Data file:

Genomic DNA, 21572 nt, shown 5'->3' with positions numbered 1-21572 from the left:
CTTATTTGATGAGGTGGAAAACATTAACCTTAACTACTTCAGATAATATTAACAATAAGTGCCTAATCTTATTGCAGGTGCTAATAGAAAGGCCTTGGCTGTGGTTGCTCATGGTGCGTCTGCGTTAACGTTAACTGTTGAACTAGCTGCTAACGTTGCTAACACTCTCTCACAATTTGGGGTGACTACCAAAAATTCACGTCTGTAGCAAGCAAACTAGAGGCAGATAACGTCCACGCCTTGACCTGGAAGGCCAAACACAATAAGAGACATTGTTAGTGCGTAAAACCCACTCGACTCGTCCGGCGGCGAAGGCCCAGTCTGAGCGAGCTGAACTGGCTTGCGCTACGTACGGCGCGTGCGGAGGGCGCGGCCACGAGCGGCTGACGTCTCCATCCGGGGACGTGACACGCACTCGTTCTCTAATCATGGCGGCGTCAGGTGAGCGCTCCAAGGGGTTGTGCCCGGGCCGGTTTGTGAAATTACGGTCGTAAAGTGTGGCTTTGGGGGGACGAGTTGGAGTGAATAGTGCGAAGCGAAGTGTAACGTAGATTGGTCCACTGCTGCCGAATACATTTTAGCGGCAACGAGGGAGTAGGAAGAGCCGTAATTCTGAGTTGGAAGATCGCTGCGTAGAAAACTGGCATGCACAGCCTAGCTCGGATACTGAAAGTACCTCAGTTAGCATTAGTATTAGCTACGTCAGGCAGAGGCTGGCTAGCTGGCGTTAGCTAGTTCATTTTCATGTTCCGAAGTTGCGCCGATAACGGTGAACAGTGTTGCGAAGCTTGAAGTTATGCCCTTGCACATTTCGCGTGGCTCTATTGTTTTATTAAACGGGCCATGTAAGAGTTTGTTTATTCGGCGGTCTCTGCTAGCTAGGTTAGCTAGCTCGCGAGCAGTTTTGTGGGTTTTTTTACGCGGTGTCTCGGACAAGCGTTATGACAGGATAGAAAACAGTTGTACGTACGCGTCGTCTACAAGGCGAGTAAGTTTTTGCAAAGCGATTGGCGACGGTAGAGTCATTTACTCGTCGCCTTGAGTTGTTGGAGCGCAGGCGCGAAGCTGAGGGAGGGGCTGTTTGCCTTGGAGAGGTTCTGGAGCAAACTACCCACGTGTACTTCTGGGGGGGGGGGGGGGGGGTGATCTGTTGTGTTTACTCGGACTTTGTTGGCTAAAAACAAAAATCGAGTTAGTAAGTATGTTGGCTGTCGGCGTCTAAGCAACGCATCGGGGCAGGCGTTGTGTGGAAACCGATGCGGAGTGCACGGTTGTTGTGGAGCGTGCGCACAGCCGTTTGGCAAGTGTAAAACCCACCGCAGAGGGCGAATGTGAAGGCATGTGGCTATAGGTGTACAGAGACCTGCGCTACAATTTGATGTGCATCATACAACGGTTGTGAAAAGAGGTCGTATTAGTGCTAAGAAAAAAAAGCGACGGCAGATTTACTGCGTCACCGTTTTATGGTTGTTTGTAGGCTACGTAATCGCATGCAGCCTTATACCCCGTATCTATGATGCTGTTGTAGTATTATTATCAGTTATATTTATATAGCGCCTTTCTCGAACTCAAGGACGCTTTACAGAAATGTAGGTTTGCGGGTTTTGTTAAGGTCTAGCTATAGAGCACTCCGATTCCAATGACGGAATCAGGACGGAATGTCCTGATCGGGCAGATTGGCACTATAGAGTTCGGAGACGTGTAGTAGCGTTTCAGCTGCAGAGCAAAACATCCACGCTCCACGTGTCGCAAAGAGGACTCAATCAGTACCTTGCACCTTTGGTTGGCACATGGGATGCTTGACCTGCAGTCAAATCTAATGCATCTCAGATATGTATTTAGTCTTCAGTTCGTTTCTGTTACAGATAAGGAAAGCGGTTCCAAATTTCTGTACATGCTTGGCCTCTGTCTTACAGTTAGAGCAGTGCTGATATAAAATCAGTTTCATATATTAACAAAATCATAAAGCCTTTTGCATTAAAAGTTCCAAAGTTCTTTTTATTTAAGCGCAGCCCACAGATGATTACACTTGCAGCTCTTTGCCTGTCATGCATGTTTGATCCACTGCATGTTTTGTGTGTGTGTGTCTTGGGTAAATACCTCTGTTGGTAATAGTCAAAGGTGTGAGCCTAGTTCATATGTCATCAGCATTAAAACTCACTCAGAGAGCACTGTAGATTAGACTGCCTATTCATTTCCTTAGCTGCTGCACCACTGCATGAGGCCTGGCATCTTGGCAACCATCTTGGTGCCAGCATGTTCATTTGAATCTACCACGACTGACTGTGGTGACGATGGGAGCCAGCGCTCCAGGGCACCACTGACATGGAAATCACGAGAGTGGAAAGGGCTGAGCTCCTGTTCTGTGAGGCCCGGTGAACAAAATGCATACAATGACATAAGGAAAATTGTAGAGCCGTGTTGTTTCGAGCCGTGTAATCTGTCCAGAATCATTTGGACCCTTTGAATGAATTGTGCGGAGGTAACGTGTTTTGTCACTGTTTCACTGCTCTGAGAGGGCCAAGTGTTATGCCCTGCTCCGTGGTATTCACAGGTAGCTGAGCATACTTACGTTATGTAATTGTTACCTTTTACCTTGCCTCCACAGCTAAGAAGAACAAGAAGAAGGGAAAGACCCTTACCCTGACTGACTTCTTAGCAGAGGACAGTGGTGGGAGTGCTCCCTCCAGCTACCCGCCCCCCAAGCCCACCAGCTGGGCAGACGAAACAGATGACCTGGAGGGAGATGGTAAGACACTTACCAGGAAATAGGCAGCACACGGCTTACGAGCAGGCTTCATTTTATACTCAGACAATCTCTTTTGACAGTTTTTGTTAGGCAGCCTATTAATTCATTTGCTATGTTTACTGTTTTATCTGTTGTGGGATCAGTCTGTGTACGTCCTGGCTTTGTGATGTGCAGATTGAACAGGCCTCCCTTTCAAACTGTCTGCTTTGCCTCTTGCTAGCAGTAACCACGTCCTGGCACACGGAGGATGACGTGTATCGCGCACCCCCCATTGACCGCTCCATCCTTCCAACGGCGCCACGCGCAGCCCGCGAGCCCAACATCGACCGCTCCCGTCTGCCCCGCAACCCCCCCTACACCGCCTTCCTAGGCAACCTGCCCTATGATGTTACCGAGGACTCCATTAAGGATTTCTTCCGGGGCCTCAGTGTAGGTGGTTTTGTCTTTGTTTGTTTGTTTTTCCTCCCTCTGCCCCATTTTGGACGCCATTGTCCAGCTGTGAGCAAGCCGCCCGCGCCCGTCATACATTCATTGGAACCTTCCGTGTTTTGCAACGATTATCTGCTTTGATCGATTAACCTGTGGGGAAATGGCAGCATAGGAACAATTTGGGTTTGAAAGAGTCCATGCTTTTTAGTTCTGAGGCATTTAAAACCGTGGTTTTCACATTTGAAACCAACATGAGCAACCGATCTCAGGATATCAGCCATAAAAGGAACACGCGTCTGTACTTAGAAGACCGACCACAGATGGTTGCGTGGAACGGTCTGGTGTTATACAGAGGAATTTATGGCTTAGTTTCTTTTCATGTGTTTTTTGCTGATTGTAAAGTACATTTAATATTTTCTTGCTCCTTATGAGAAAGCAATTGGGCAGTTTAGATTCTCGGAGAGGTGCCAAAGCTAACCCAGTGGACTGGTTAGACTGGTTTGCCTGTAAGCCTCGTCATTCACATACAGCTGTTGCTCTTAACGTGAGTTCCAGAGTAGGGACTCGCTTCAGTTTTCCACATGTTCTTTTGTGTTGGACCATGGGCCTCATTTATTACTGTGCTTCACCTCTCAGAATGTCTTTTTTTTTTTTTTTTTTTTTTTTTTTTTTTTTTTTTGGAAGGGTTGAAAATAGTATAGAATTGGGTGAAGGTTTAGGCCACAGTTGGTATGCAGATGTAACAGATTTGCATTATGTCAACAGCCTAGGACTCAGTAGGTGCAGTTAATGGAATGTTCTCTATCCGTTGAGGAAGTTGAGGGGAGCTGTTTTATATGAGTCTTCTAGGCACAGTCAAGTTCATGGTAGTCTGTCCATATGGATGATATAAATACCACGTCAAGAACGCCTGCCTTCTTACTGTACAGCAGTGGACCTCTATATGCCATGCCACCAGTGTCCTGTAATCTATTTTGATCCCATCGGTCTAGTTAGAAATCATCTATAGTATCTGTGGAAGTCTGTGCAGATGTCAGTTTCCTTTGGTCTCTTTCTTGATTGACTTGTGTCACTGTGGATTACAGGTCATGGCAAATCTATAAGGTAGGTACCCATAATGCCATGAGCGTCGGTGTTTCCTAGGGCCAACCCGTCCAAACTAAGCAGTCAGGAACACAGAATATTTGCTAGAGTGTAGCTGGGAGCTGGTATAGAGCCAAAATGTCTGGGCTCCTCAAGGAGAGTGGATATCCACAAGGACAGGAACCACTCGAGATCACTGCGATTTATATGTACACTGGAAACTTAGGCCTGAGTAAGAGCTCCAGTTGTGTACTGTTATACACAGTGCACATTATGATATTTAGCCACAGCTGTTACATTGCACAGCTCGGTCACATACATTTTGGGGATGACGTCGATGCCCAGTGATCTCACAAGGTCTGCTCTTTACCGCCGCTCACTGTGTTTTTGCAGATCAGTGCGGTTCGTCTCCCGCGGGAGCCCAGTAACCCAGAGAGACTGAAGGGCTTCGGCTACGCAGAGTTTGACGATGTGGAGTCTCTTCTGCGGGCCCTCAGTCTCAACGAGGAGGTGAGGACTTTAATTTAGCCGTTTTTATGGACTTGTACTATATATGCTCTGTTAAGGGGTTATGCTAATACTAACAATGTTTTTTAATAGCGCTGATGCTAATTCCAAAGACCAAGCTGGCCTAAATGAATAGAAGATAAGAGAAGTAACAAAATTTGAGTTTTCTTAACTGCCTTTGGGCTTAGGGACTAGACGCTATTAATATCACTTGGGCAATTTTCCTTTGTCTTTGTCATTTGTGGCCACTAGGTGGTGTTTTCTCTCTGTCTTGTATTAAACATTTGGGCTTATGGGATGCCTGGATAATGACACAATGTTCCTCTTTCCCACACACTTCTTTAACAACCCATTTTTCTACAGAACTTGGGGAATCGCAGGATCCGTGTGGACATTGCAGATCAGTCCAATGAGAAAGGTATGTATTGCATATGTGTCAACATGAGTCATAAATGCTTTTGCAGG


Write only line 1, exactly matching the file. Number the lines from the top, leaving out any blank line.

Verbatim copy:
Genomic DNA, 21572 nt, shown 5'->3' with positions numbered 1-21572 from the left: